Below is my take on the Austrian Business Cycle Theory.
1. Money Supply Increase causes a general
2. Credit Supply Increase, which causes a general
3. Interest Rate Decrease, which causes a general
4. Longer Term Investment Increase, which causes a general
5. (a) Demand for Labor Increase and (b) Demand for Capital Goods Increase, which cause a general
6. (a) Wage Rate Increase and (b) Capital Goods Price Increase, the first of which causes a general
7. Credit Demand Increase, which causes a general
8. Interest Rate Increase, which, along with 5(b), causes a general
9. Longer Term Investment Decrease back to normal
There is nothing inherently circular about this progressive response to artificial credit expansion. The theory might even be called the Austrian Business Blip Theory (ABBT) were it not for the government's recurrent interventions into the markets for money and credit.
1-2. The money supply increase in the present system is in the form of bank money. This bank money is made available as new and additional credit.
2-3. The interest rate is the price of credit. Increases in supply cause decreases in price. Therefore, a general increase in the supply of credit will cause a general decrease in interest rates.
3-4. The lower the interest rate, the more viable are longer term projects funded by investment borrowing.
4-5. Longer term production processes generally require more labor and goods than shorter term production processes.
5-6. Wage rates are the price of labor. Increases in demand cause increases in price. Therefore, a general increase in the demand for labor will cause a general increase in wage rates.
6-7. This is my own either new or independently formulated contribution. I've been avidly reading works and listening to lectures to try to understand the ABCT. It was tough at first, partially because I was trying to foist up price inflation as the dominant element in my understanding of it. It only started making sense when I let that drop and read and listened more carefully; this led me to realize that what the theory was chiefly concerned with was not price inflation but artificial credit expansion and its temporary effect on the interest rate.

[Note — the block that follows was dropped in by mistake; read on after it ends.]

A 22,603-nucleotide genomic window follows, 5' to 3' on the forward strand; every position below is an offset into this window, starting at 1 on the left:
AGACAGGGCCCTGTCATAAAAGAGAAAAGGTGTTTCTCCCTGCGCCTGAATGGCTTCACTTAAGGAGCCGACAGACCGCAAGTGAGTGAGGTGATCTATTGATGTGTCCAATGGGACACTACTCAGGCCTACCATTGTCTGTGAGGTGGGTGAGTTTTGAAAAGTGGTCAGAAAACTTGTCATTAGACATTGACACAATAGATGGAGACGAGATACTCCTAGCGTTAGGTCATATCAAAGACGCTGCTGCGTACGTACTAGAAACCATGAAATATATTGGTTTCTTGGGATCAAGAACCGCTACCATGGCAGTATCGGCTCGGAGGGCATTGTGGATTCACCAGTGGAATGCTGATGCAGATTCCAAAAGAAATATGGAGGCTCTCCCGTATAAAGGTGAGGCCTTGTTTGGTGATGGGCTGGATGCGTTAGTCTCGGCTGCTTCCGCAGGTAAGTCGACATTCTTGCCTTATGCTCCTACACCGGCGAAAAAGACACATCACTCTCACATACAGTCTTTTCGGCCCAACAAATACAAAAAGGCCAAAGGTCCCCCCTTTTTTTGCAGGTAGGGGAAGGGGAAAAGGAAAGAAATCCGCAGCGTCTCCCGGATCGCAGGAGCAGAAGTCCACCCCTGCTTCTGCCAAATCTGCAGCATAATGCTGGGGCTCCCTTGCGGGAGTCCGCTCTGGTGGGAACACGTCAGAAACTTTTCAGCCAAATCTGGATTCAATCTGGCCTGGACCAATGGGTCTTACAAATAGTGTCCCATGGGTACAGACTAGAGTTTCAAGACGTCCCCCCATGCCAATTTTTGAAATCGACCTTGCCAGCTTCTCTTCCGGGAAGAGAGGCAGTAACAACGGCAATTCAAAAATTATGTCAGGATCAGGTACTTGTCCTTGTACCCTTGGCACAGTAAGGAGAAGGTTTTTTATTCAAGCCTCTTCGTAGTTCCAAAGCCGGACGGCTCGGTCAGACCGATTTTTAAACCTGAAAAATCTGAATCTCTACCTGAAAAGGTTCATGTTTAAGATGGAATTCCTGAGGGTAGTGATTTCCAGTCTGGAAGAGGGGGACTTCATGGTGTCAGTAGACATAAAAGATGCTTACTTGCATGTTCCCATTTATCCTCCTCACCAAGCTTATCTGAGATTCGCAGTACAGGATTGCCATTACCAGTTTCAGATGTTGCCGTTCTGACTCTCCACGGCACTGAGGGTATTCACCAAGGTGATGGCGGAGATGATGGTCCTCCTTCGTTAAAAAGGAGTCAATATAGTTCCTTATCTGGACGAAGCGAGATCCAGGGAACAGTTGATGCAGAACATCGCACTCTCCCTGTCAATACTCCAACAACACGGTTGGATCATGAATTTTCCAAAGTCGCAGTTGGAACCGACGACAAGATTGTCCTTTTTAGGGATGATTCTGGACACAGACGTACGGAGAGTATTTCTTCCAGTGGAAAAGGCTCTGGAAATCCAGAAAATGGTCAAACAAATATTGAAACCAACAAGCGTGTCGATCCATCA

Then it all started to click, but still only incompletely. In expositions of the theory, the explanation of the boom phase generally made sense to me, but things would always get muddy concerning how the boom became a bust. Often the explanation would focus on why the bust was, according to capital theory, inevitable, with Hayekian triangles, and Bohm-Bawerkian insights into what the interest rate represents. I in no way doubt the veracity of these analyses, but too often the concrete human motivations and actions that actually embody the turn from boom to bust was left out. Even when those concrete motivations and actions were present, the causal links didn't quite make sense to me. For example, I would often read that workers, after getting their raises in stage 6, would (a.) go out and spend their additional money, and that would bring their savings and consumption back to their normal ratio according to their time preference and that this led to (b.) not enough savings being available to see all the long term projects in stage 4 to their completion. But in everything I've read or listened to, it's never been explained (at least for my understanding) exactly how (a.) leads to (b.). Again, I in no way doubted that it does happen; it seems theoretically necessary. But how?
Then, motivated by the recent post asking for a concise explanation of the ABCT, I started trying to construct the above step-by-step explication. I tried to make it as clear and direct as possible. But, I kept getting stuck at stage 7. I kept asking myself, "what is the bridge from 6 to 8?" Then I thought, "stage 8 is just the opposite of stage 3. Just as an increase in the supply of credit brought about lower interest rates, higher interest rates must come about from either a decrease in the supply of credit or an increase in the demand for credit." Then it finally hit me: the savings-to-consumption ratio is indeed essentially what determines the interest rate, but not immediately so. The concrete human action that embodies the reestablishment of the normal savings--to-consumption ratio is more borrowing. People generally have an income-to-debt ratio they're comfortable with, according to their time preference. If they get a raise, they don't suddenly become more thrifty than before; so they borrow more, generally in proportion to the increase in their wages.
7-8. This increased demand for credit then raises the interest rate, which causes, along with the increased capital goods prices (6b),...
8-9. the long-term projects from stage 4 to no longer be profitable. Boom gives way to bust.
Regarding the 6-7 analysis, I know I could very well be wrong. Or I could be right and silly at the same time, if that was what ABCT scholars were saying all along, and I was just dull to it. In any case, I thought I'd share my thought processes with you, my fellow travelers, who are also trying to teach themselves economics (and political philosophy, history, etc.) as best they can.
I would very much like to hear any comments and corrections you would like to offer.